Clause 214 - Unauthorised unit trusts

Part of Finance Bill – in a Public Bill Committee am 4:15 pm ar 18 Mehefin 2013.

Danfonwch hysbysiad imi am ddadleuon fel hyn

Photo of David Gauke David Gauke The Exchequer Secretary 4:15, 18 Mehefin 2013

Clause 214 will enable us to introduce new tax rules for unauthorised unit trusts and their investors. UUTs are pooled investment vehicles. Most UUTs are used solely by exempt investors such as pension funds that are not required to pay tax on any gains they realise. However some have been used by non-exempt investors in abusive avoidance schemes. We therefore announced in our paper “Tackling tax avoidance” at Budget 2011 that UUTs would be included in the review of high-risk areas in the tax code. At the same time, the Government committed to simplify the rules and reduce administrative burdens for exempt investors. The changes made by the clause provide the Treasury with the power to set out the tax rules and administrative machinery for UUTs and their investors in regulations. This is consistent with the approach used for other forms of collective investment vehicle, the principal benefit being the ability to respond quickly to commercial or regulatory change.

The clause provides a power to make further changes through regulations. These proposed changes have been subject to full consultation, initially on broad options in June 2011 and on detailed proposals in May 2012. A summary of responses, a draft Finance Bill clause and draft regulations were published for comment in December 2012. The changes were broadly welcomed by the industry, but, where appropriate, amendments were made in response to concerns about some of the proposals. Those principally concerned sanctions that might apply in the case of minor and inadvertent breaches of the rules and ensuring that investment in UUTs remained tax efficient for pension funds and other exempt investors.

The first regulations provided for by the clause will be subject to the affirmative procedure and are expected to be introduced after the summer recess. A draft of regulations has been published for further comment and is available to the Committee. I have set out the process of consultation that we have undertaken. The question of why it has taken so long to address this matter of tax avoidance has been raised. It is worth pointing out that the Government acted immediately in 2010 to close down  an abusive avoidance scheme that was disclosed to HMRC. However, reform is still necessary to simplify rules that have become increasingly complex. That will help to protect against future abuse. The Government have consulted and officials have been working with industry to make sure that any changes do not adversely affect exempt investors such as pension funds.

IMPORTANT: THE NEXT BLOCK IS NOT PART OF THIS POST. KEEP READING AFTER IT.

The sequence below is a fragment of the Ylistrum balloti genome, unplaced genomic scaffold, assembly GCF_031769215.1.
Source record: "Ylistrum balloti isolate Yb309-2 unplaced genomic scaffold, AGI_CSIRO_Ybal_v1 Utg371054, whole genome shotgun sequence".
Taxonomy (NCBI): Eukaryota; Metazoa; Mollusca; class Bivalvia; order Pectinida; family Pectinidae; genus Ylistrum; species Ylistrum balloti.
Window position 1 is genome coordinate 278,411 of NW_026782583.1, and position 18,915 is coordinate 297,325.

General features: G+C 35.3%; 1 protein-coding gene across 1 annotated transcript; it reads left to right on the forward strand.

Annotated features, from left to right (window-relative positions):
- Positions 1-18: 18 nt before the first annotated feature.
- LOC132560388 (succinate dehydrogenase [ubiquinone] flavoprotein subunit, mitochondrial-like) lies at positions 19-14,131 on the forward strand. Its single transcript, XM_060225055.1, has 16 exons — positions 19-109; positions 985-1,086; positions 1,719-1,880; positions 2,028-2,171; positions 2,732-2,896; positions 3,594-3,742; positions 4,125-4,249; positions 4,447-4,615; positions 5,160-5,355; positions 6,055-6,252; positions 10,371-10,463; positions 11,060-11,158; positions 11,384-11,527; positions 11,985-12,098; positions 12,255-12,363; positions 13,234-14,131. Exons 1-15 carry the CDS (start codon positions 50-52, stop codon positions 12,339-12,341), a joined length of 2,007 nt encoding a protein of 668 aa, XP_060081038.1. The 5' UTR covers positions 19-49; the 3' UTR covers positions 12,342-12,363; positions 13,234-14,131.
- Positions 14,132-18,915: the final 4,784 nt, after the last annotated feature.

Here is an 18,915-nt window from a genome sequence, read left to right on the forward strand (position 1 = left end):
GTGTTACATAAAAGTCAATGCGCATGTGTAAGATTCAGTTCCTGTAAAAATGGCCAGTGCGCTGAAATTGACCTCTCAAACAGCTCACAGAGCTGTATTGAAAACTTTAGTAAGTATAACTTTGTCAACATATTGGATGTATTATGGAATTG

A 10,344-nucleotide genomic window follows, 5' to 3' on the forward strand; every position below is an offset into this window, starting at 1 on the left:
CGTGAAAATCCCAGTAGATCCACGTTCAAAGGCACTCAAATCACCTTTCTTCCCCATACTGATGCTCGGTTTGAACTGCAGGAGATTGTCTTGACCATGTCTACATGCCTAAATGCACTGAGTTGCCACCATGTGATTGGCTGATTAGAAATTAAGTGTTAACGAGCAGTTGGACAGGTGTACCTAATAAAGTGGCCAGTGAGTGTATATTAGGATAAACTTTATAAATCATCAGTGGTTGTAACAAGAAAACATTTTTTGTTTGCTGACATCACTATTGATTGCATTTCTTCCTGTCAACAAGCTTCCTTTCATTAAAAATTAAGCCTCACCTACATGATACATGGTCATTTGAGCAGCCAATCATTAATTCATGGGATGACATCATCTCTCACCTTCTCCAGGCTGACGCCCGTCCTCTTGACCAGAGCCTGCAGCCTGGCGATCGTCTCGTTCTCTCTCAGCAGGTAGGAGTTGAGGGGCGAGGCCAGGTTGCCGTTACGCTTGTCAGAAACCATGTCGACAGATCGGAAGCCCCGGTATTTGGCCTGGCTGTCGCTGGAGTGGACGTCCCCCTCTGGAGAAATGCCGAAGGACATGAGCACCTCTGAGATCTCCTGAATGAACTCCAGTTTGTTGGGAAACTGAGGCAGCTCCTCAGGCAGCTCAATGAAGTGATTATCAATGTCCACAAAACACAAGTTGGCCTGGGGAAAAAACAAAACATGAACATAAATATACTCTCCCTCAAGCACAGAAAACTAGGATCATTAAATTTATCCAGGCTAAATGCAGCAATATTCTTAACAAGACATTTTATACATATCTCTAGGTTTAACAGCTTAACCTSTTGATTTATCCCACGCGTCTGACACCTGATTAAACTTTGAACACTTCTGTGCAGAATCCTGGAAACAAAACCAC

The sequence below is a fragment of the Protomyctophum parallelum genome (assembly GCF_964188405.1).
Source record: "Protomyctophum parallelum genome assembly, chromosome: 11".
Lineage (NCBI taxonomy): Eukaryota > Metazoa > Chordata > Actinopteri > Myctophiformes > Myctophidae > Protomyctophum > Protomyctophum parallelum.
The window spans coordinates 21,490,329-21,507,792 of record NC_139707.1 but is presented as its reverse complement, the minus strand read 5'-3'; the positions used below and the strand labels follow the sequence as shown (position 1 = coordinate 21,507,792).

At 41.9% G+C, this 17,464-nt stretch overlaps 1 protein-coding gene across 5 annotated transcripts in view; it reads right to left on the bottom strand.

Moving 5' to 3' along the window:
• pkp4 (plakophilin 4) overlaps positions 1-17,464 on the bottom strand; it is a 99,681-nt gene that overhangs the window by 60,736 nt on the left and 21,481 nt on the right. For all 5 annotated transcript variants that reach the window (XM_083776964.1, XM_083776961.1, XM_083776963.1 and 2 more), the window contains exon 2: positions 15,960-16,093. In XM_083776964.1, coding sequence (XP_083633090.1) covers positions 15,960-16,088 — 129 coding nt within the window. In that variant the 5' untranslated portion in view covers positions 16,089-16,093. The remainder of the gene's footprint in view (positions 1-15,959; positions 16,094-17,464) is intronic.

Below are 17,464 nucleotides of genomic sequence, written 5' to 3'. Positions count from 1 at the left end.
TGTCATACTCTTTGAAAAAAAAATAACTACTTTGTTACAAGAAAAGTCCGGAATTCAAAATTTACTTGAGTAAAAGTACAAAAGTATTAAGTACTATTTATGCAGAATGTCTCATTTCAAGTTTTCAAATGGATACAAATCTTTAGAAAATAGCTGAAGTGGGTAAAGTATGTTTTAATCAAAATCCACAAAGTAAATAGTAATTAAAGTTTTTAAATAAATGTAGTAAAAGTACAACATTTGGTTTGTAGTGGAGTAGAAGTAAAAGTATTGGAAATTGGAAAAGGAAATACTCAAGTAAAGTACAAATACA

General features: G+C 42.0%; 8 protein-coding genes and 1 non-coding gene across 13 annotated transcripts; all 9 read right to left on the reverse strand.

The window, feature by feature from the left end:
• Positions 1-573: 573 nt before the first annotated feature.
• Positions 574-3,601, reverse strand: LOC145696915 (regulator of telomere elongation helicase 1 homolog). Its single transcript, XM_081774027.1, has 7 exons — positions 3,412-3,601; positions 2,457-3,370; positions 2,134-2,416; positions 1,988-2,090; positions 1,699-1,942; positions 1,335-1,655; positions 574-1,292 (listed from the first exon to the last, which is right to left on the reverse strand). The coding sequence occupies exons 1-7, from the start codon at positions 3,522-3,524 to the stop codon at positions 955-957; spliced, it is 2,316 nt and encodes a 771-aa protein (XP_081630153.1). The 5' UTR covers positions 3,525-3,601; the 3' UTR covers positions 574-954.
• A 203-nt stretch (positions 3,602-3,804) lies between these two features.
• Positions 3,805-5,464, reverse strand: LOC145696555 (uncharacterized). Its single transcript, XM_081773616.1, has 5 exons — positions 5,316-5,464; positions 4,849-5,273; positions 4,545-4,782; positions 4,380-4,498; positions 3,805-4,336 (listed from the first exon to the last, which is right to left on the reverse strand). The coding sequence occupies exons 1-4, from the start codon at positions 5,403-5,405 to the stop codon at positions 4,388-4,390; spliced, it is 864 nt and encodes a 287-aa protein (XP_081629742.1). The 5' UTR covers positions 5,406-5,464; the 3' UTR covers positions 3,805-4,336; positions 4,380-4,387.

The hon. Lady asked how much tax would be safeguarded by this measure. It is correct to say that there is no scorecard figure for revenue protection, as avoidance schemes tend by their nature to be novel and do not always work as intended. However, previous schemes that have sought to exploit the UUT rules involve tax risk in the hundreds of millions. The measures introduced in regulations will simplify and make fundamental changes to the rules that will remove opportunities for avoidance.

The hon. Member for Newcastle upon Tyne North raised the issue of the tax gap. The approach that the Government have taken on the tax gap calculation is consistent with that of the previous Government. The numbers are looked at carefully. I remember the right hon. Member for East Ham (Stephen Timms) when he was Financial Secretary in the previous Government defending the methodology for that tax gap calculation. There have been no changes. I am sure that the hon. Lady is aware of some of the weaknesses in the methodology used in one of the more prominent alternative calculations.